Initially, Lesney only had die-casting capability and the vehicles featured no plastic parts and even had metal wheels up until 1958 (and in some cases, even longer!) Eventually, Lesney implemented plastic parts into their cars, but had to outsource because they did not have any plastic molding equipment in house. Lesney also did not have it's own electro-plating equipment, so a company down the road from Lesney's Hackney factory called "Spegelstein & Sons" did all of Lesney's electro-plating. Eventually, Lesney grew to have their own plastics molding and electro-plating equipment.
In 1960, Lesney went public. By 1962, Lesney was cranking out one million toy vehicles a week. By 1968, Lesney was the largest die-cast toy manufacturer in the world, producing 5,500,000 models per week. These were exported to 130 different countries. They employed nearly 6000 people in 12 factories making Lesney one of the largest employers in North and East London.
Matchbox cars go "Superfast"
All of this success did not go unnoticed. Mattel co-founder Elliot Handler decided that his company should start producing a line of die-cast toy cars. It cost Mattel nearly $10 million to launch Hot Wheels, but by releasing innovative models that the public have yet to see in the die-cast toy car market, such as custom cars, hot rods, concept cars and show cars, all featuring "Spectraflame" paint jobs, Hot Wheels became extremely successful almost immediately after their launch in 1968. Another innovation Mattel implemented was a white bushing between a Delrin wheel and the axle that resulted in a very low friction wheel that allowed the Hot Wheels cars to go faster and farther. Hot Wheels cars also had a simple suspension system. Mattel's Hot Wheels took the market by storm. Within the year of 1969, Lesney went from top toy company to near financial crisis. The company was £700,000 in the red and that was before having to pay £2 million in taxes for the profits they made during better times.
In 1970, almost all of the 1969 product line was refreshed with the new, lower friction "Superfast" wheels. Some new models were released in 1970, and these were all launched with the new Superfast wheels. Only one model escaped having its wheels upgraded and that was the #16 Case Bulldozer, which had treads instead of wheels, and that model actually remained unchanged from 1969 to 1974. The Matchbox wheels did not have the bushings the original Hot Wheels cars had, but even Mattel phased out using the bushing after only a year.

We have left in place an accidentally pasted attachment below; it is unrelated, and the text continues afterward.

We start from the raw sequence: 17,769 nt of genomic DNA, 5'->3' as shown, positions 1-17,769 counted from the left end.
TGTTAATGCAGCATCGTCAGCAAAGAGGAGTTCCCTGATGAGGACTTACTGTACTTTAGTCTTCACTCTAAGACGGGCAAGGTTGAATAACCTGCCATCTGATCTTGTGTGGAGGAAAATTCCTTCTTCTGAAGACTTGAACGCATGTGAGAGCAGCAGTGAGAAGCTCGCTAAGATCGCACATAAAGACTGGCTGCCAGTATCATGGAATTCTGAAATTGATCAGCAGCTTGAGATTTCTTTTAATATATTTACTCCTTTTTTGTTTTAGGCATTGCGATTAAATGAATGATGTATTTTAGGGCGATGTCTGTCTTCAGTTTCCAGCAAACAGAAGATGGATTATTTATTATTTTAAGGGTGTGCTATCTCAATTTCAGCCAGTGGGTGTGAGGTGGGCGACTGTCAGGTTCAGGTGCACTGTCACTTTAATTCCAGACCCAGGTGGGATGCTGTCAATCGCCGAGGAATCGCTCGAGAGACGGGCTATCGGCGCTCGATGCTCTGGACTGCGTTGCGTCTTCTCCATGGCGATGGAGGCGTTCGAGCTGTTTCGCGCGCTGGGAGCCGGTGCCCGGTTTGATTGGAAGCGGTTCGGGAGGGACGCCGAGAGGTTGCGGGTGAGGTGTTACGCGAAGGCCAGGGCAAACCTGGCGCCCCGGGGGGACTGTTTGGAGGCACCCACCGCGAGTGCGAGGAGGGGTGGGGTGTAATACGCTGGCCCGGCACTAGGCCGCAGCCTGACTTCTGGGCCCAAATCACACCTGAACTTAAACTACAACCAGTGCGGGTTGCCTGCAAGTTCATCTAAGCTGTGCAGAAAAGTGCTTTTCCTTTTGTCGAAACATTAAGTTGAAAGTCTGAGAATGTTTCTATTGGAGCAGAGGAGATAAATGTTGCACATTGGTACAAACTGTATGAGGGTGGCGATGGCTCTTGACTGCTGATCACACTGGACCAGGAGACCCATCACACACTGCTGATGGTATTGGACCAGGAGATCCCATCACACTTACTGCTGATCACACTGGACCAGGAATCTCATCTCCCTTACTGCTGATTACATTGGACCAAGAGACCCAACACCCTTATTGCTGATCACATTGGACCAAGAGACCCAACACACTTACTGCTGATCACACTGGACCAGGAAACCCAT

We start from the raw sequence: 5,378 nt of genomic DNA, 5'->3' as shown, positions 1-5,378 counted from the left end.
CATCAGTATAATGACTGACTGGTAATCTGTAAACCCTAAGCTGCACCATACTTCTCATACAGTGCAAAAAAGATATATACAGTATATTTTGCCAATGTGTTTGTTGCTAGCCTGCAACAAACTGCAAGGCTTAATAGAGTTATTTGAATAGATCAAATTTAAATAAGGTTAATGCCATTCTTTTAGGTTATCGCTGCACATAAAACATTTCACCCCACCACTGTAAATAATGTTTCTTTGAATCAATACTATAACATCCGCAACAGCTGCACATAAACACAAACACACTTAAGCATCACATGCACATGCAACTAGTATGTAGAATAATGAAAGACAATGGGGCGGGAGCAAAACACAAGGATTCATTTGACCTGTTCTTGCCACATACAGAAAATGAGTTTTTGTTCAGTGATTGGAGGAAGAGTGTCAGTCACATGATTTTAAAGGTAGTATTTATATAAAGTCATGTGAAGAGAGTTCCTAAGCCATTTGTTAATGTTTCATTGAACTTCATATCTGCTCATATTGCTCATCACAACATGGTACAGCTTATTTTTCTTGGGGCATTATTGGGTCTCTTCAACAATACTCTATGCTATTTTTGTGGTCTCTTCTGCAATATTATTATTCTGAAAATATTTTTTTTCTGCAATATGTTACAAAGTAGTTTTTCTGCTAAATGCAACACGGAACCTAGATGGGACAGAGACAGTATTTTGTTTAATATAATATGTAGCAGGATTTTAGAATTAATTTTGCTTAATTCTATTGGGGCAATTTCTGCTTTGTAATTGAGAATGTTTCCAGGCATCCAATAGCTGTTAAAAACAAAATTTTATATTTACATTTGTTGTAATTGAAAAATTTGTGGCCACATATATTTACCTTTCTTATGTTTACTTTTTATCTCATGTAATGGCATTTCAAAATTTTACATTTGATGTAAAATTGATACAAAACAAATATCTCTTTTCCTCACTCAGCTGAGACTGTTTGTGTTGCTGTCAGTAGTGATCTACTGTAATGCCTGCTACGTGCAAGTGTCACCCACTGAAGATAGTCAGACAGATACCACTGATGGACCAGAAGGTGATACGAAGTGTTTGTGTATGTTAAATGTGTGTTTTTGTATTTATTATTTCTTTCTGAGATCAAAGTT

In 1973, Lesney introduced a few "Rolamatic" models into the Matchbox line up. This included the #10 Mustang "Piston Popper" which had moving engine pistons as the car rolled, and the popular #47 Beach Hopper, which was a beach buggy with a rider that would bounce up and down in his seat. But 1973 also so many set backs for Lesney.
In the first quarter of 1973, no Matchbox cars were produced due to a national strike that lasted 8 weeks. Following this, Lesney's fettling staff went on strike. The fettling shop is where all of the castings are cleaned up. Then, the Rochford factory where all of the Models of Yesteryear vehicles were made had two disasters. First, there was a fire that destroyed a large part of the factory and thousands of plastic pieces used to assemble cars. Then there was a flood that ruined a number of machines. Lesney focused on the Superfast product line while the Rochford factory was practically rebuilt. It was two years before the market would see Models of Yesteryear again.
In 1974, Lesney diversified into dolls and in 1977, Lesney acquired the Vogue Doll company from Tonka.
In 1978, Lesney acquired model kit manufacturer AMT, forming the Lesney AMT Corporation in Baltimore, MD.
By the mid 70's, Matchbox was back on top. 1-75 models were successful, Models of Yesteryear were back in production and Lesney landed quite a few promotional model accounts. But going into the late 70's and early 80's, there was a decline in business for all of the British based die-cast toy companies. A number of the competition, including Mattel's Hot Wheels, were made in lower wage factories in Asia and were able to sell for a much lower price while still earning the company respectable profit margins. Matchbox's competition from England started going out of business. In 1979, Dinky Toys, of Liverpool, closed its factory's doors, and in 1983 Corgi Toys went into receivership.
From Lesney to Universal Toys
In June 1982 Lesney went into receivership. The company was reorganized as Matchbox Toys, Ltd. and a buyer was sought. In late 1982, Universal Toys, a company owned by one David Yeh, bought the "Matchbox" division of the company and created Matchbox International. AMT was bought by another die-cast toy company, Ertl, while the Vogue Doll company remained in limbo for a couple years before being resurrected by Meritus Industries.
David Yeh and Universal Toys were no strangers to the die-cast toy market. Since 1977, Universal's Kidco brand was a huge competitor to Matchbox in the United States. In 1978, Universal bought 80% of LJN toys, the company known for Rough Riders and Stomper toy cars. After Dinky closed it's doors in 1979, Universal Toys was the manufacturer of Dinky Toys sold in Europe, which were actually nothing more than the Kidco cars one would find in the U.S., but with "Dinky Toys" stamped into the base plate. In 1981, Universal set up a factory in Macau for manufacturing die-cast toys.
Matchbox boxes no longer have unique artwork for each vehicle on them. Boxes now only have a red grid design on a yellow box with the model of the vehicle stamped on the side of the box. Of course, blister packs have generic artwork on them just as they always did.